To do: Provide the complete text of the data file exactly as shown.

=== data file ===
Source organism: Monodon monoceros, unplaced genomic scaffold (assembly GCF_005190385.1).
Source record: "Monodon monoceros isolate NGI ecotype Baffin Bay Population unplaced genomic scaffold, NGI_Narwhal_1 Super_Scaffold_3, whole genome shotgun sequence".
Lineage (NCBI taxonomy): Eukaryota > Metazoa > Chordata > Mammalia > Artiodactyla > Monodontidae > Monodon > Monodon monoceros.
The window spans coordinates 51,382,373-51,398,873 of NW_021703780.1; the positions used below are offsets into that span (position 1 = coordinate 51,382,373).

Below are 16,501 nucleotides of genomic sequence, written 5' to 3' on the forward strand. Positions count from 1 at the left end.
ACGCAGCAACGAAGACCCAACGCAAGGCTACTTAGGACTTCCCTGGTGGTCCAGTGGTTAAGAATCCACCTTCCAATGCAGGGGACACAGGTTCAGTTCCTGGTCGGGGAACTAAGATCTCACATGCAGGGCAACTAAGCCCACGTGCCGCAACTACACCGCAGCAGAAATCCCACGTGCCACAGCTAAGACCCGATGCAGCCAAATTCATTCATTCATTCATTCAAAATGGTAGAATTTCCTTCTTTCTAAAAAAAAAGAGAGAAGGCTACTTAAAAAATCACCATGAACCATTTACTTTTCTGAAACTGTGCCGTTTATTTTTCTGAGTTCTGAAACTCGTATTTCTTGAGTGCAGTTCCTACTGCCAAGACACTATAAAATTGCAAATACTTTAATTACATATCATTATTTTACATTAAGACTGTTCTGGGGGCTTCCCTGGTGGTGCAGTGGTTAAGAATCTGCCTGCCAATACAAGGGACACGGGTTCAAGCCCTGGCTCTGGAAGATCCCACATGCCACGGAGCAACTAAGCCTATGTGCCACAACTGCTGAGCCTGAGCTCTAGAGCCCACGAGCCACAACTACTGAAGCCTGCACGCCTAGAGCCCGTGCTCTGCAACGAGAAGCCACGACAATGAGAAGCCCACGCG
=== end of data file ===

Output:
Source organism: Monodon monoceros, unplaced genomic scaffold (assembly GCF_005190385.1).
Source record: "Monodon monoceros isolate NGI ecotype Baffin Bay Population unplaced genomic scaffold, NGI_Narwhal_1 Super_Scaffold_3, whole genome shotgun sequence".
Lineage (NCBI taxonomy): Eukaryota > Metazoa > Chordata > Mammalia > Artiodactyla > Monodontidae > Monodon > Monodon monoceros.
The window spans coordinates 51,382,373-51,398,873 of NW_021703780.1; the positions used below are offsets into that span (position 1 = coordinate 51,382,373).

Below are 16,501 nucleotides of genomic sequence, written 5' to 3' on the forward strand. Positions count from 1 at the left end.
ACGCAGCAACGAAGACCCAACGCAAGGCTACTTAGGACTTCCCTGGTGGTCCAGTGGTTAAGAATCCACCTTCCAATGCAGGGGACACAGGTTCAGTTCCTGGTCGGGGAACTAAGATCTCACATGCAGGGCAACTAAGCCCACGTGCCGCAACTACACCGCAGCAGAAATCCCACGTGCCACAGCTAAGACCCGATGCAGCCAAATTCATTCATTCATTCATTCAAAATGGTAGAATTTCCTTCTTTCTAAAAAAAAAGAGAGAAGGCTACTTAAAAAATCACCATGAACCATTTACTTTTCTGAAACTGTGCCGTTTATTTTTCTGAGTTCTGAAACTCGTATTTCTTGAGTGCAGTTCCTACTGCCAAGACACTATAAAATTGCAAATACTTTAATTACATATCATTATTTTACATTAAGACTGTTCTGGGGGCTTCCCTGGTGGTGCAGTGGTTAAGAATCTGCCTGCCAATACAAGGGACACGGGTTCAAGCCCTGGCTCTGGAAGATCCCACATGCCACGGAGCAACTAAGCCTATGTGCCACAACTGCTGAGCCTGAGCTCTAGAGCCCACGAGCCACAACTACTGAAGCCTGCACGCCTAGAGCCCGTGCTCTGCAACGAGAAGCCACGACAATGAGAAGCCCACGCG